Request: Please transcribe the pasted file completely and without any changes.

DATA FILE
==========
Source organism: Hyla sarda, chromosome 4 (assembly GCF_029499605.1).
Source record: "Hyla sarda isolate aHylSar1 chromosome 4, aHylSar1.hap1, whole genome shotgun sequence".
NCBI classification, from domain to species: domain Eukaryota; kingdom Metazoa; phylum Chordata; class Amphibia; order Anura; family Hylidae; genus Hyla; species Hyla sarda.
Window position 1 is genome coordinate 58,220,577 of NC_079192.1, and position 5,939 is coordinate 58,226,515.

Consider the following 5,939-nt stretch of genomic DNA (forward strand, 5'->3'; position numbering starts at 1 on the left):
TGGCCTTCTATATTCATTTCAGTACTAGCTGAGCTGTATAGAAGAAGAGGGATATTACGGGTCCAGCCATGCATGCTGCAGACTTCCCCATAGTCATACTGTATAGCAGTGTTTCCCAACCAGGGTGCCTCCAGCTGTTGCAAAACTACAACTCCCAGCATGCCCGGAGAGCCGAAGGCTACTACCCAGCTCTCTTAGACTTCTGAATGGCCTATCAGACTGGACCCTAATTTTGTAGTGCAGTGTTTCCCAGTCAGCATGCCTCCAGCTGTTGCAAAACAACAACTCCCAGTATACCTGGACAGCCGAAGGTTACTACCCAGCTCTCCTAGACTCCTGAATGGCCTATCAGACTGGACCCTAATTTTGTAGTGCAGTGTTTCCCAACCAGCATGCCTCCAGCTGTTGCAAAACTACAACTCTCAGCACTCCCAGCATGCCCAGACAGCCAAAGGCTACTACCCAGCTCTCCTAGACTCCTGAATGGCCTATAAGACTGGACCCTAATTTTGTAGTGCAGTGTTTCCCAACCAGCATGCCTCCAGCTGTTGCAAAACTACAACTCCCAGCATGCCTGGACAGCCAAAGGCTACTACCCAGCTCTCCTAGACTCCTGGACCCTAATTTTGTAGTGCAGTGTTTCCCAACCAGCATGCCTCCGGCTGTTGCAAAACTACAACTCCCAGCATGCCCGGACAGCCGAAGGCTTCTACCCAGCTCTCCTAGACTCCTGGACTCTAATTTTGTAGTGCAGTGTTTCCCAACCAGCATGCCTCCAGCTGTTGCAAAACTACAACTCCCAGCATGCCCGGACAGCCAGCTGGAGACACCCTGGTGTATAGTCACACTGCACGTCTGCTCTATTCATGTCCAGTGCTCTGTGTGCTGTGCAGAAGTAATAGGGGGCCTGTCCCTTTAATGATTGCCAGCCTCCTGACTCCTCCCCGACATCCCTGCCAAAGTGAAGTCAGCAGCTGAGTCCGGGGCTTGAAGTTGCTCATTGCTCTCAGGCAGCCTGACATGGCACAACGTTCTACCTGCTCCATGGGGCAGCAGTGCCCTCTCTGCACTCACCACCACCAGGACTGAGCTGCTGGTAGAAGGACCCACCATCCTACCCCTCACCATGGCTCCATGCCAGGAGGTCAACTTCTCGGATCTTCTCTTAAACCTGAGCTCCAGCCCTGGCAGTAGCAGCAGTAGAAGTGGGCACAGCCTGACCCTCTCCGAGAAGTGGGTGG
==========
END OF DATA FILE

Source organism: Hyla sarda, chromosome 4 (assembly GCF_029499605.1).
Source record: "Hyla sarda isolate aHylSar1 chromosome 4, aHylSar1.hap1, whole genome shotgun sequence".
NCBI classification, from domain to species: domain Eukaryota; kingdom Metazoa; phylum Chordata; class Amphibia; order Anura; family Hylidae; genus Hyla; species Hyla sarda.
Window position 1 is genome coordinate 58,220,577 of NC_079192.1, and position 5,939 is coordinate 58,226,515.

Consider the following 5,939-nt stretch of genomic DNA (forward strand, 5'->3'; position numbering starts at 1 on the left):
TGGCCTTCTATATTCATTTCAGTACTAGCTGAGCTGTATAGAAGAAGAGGGATATTACGGGTCCAGCCATGCATGCTGCAGACTTCCCCATAGTCATACTGTATAGCAGTGTTTCCCAACCAGGGTGCCTCCAGCTGTTGCAAAACTACAACTCCCAGCATGCCCGGAGAGCCGAAGGCTACTACCCAGCTCTCTTAGACTTCTGAATGGCCTATCAGACTGGACCCTAATTTTGTAGTGCAGTGTTTCCCAGTCAGCATGCCTCCAGCTGTTGCAAAACAACAACTCCCAGTATACCTGGACAGCCGAAGGTTACTACCCAGCTCTCCTAGACTCCTGAATGGCCTATCAGACTGGACCCTAATTTTGTAGTGCAGTGTTTCCCAACCAGCATGCCTCCAGCTGTTGCAAAACTACAACTCTCAGCACTCCCAGCATGCCCAGACAGCCAAAGGCTACTACCCAGCTCTCCTAGACTCCTGAATGGCCTATAAGACTGGACCCTAATTTTGTAGTGCAGTGTTTCCCAACCAGCATGCCTCCAGCTGTTGCAAAACTACAACTCCCAGCATGCCTGGACAGCCAAAGGCTACTACCCAGCTCTCCTAGACTCCTGGACCCTAATTTTGTAGTGCAGTGTTTCCCAACCAGCATGCCTCCGGCTGTTGCAAAACTACAACTCCCAGCATGCCCGGACAGCCGAAGGCTTCTACCCAGCTCTCCTAGACTCCTGGACTCTAATTTTGTAGTGCAGTGTTTCCCAACCAGCATGCCTCCAGCTGTTGCAAAACTACAACTCCCAGCATGCCCGGACAGCCAGCTGGAGACACCCTGGTGTATAGTCACACTGCACGTCTGCTCTATTCATGTCCAGTGCTCTGTGTGCTGTGCAGAAGTAATAGGGGGCCTGTCCCTTTAATGATTGCCAGCCTCCTGACTCCTCCCCGACATCCCTGCCAAAGTGAAGTCAGCAGCTGAGTCCGGGGCTTGAAGTTGCTCATTGCTCTCAGGCAGCCTGACATGGCACAACGTTCTACCTGCTCCATGGGGCAGCAGTGCCCTCTCTGCACTCACCACCACCAGGACTGAGCTGCTGGTAGAAGGACCCACCATCCTACCCCTCACCATGGCTCCATGCCAGGAGGTCAACTTCTCGGATCTTCTCTTAAACCTGAGCTCCAGCCCTGGCAGTAGCAGCAGTAGAAGTGGGCACAGCCTGACCCTCTCCGAGAAGTGGGTGG